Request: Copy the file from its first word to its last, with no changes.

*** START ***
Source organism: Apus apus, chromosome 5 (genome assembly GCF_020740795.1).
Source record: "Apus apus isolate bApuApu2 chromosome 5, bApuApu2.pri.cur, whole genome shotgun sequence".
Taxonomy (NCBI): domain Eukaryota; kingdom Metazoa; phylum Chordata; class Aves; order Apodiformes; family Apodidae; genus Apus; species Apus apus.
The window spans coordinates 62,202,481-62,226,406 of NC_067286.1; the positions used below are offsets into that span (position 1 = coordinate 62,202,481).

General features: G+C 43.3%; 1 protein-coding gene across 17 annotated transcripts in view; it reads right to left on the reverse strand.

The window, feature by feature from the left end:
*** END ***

Source organism: Apus apus, chromosome 5 (genome assembly GCF_020740795.1).
Source record: "Apus apus isolate bApuApu2 chromosome 5, bApuApu2.pri.cur, whole genome shotgun sequence".
Taxonomy (NCBI): domain Eukaryota; kingdom Metazoa; phylum Chordata; class Aves; order Apodiformes; family Apodidae; genus Apus; species Apus apus.
The window spans coordinates 62,202,481-62,226,406 of NC_067286.1; the positions used below are offsets into that span (position 1 = coordinate 62,202,481).

General features: G+C 43.3%; 1 protein-coding gene across 17 annotated transcripts in view; it reads right to left on the reverse strand.

The window, feature by feature from the left end: